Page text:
To Re-Connect the Dots
Can Sheltered Preserves Restore Fragmented Niches of Salmon Cycle?

A grainy black and white print from Astoria, Washington, dated 1910, shows three men standing, with deadpan faces, holding two salmon lengthwise. From hooked nose to the tip of their tails, the fish match the men in body length—almost six feet. The photo caption remarks on their weight—116 and 121 pounds, respectively.

These are June Hogs, the famous midsummer Columbia River Chinook stock that spawned 2,650 miles inland along creeks in the Canadian Rockies. Their size has been correlated to the distance they had to swim. Journeying up the river over the course of six months, the fish packed on pounds before heading upstream. Four years after the Grand Coulee Dam cut off their spawning grounds, and the death of multiple fish returns, the June Hog stock, as a whole, went extinct.

Geography is genome for the Pacific Northwest salmon. As demonstrated in Robin Waples’s map of habitat fragmentation, salmon populations in the Pacific Northwest evolved closely to regional geomorphology over the course of two million years. Without heavy predation, slowing volcanic activity and retreating glaciers, salmon were able to adapt to various riparian niches and colonize inland waterways extensively. The arrival of gold mining, the lumber industry and the construction of dams caused ecological change faster than salmon could adapt.Salmon are dependent on contiguous environmental niches to cycle through their full round of life stages. When the chain breaks, as it did at the Grand Coulee for the June hogs, fish were stranded at one stage or another of their life cycle, fatally compromising succeeding generations.

Technological fixes for lost habitat, like freshwater hatcheries upstream and oceanic fish farms offshore, further aggravate the problem. While they ensure that fishing boats stay afloat and supermarket freezers are full in the short term, they contribute nothing to the genetic resilience that salmon will need to face mounting environmental challenges.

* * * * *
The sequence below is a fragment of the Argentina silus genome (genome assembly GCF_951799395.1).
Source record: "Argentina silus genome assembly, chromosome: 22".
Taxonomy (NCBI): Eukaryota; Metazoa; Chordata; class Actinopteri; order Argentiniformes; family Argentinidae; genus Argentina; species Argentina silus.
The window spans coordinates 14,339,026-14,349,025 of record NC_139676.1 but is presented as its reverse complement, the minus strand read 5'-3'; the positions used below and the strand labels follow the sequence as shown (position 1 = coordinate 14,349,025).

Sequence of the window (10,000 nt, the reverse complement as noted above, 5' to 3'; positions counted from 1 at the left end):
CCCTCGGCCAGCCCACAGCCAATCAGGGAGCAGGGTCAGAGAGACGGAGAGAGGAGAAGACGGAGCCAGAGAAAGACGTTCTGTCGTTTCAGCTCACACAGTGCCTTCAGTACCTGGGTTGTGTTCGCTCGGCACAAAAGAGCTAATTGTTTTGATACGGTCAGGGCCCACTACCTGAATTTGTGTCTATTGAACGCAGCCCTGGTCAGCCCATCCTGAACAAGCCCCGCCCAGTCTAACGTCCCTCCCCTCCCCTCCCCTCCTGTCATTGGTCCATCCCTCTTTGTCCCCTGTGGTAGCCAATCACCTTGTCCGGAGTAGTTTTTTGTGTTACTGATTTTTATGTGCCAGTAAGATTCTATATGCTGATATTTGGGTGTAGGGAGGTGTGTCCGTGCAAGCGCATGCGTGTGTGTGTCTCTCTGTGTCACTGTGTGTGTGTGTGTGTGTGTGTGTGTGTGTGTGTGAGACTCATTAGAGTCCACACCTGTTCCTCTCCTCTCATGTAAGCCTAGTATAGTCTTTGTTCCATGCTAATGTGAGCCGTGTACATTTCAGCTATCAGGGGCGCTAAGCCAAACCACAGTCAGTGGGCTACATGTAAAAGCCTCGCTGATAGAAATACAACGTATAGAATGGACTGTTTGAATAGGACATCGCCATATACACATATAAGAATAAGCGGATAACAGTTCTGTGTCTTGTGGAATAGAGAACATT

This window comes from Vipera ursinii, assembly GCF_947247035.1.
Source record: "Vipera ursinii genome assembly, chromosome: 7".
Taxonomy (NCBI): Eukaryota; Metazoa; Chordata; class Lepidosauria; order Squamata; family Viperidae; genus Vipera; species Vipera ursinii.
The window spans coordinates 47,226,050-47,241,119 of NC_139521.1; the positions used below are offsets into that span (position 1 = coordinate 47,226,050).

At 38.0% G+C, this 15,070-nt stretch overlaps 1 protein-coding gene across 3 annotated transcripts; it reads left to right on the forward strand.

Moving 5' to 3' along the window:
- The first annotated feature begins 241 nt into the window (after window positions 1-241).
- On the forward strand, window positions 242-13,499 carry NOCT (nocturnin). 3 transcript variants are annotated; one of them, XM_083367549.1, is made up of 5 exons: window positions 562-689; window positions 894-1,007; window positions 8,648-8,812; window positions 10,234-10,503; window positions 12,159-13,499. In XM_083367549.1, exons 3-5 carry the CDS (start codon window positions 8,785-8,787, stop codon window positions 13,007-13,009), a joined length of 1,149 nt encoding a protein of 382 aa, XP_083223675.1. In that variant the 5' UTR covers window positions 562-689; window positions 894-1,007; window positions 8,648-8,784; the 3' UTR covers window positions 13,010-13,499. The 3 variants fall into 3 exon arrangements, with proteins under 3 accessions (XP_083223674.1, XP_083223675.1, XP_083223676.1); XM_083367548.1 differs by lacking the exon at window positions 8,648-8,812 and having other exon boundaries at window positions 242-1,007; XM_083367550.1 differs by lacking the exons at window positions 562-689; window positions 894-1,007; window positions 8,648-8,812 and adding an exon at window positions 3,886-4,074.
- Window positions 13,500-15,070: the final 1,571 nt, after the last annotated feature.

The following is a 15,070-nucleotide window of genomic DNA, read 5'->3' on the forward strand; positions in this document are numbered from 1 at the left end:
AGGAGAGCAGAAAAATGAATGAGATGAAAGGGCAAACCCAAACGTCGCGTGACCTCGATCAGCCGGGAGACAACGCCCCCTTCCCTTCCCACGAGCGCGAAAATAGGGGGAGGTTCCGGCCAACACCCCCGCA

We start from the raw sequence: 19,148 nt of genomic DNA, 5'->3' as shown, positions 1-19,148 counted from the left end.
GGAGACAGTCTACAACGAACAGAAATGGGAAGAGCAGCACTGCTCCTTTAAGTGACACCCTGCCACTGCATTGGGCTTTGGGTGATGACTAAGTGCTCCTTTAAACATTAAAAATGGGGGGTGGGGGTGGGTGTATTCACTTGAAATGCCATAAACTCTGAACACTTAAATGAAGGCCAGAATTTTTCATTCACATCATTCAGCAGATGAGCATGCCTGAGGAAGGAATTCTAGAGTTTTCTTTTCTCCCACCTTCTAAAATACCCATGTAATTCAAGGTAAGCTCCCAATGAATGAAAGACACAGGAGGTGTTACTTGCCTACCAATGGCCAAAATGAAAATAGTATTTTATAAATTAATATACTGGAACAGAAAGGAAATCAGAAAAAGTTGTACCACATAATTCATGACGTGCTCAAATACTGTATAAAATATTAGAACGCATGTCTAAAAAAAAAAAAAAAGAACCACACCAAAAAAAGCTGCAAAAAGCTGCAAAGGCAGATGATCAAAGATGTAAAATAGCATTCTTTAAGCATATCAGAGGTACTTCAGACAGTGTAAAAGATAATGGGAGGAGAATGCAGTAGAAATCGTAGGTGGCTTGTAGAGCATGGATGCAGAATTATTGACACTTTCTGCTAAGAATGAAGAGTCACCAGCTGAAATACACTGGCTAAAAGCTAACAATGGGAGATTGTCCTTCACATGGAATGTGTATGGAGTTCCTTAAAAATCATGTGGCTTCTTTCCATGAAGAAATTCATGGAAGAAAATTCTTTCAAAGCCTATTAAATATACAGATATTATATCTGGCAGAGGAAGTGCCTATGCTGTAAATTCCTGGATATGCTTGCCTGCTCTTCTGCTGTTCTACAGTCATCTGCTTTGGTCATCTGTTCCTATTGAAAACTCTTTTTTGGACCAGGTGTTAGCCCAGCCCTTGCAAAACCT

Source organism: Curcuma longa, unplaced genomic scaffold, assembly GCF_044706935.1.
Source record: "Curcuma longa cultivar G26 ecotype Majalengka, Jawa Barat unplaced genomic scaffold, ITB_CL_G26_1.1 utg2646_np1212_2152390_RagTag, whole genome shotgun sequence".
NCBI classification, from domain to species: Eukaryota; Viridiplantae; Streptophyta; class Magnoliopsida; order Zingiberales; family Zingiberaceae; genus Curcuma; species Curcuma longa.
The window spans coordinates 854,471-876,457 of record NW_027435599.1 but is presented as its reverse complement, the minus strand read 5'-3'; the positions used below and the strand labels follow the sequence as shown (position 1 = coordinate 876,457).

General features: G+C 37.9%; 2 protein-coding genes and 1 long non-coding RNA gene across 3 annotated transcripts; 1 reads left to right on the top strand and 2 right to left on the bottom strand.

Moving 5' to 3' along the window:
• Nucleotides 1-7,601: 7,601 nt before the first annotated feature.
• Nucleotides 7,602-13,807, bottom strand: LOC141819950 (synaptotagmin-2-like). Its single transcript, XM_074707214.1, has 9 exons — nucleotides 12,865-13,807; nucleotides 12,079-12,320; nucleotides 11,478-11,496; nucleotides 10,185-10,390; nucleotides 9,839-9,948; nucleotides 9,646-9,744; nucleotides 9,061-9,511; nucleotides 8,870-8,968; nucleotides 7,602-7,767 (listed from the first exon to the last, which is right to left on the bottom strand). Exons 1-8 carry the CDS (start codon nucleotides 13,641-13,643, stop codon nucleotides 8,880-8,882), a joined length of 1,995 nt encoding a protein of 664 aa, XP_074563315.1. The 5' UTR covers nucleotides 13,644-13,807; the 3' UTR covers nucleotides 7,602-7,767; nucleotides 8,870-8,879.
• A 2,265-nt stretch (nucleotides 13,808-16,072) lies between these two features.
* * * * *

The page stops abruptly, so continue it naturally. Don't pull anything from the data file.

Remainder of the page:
This year, Pacific Marine Fisheries Council advised West Coast Fish and Wildlife office to set a historic ban on salmon fishing. The ban extended across the coasts of Oregon and California, with the exception of a small bubble fishery in Astoria. It was the first ban enforced on the entire six month fishing season—from the spring through the fall, leaving fishermen grounded, salmon prices skyrocketing and millions of dollars doled out as federally sanctioned disaster relief despite a nationwide recession. The reason for the limits on fishing is low returns of Sacramento River fall stock jacks. The low returns were surprising, as the stock is not endangered and mostly hatchery bred. But the upwelling of 2005 had been disastrously weak which stressed salmon smolt that had just arrived on the coast and were trying to adjust from freshwater to saline conditions.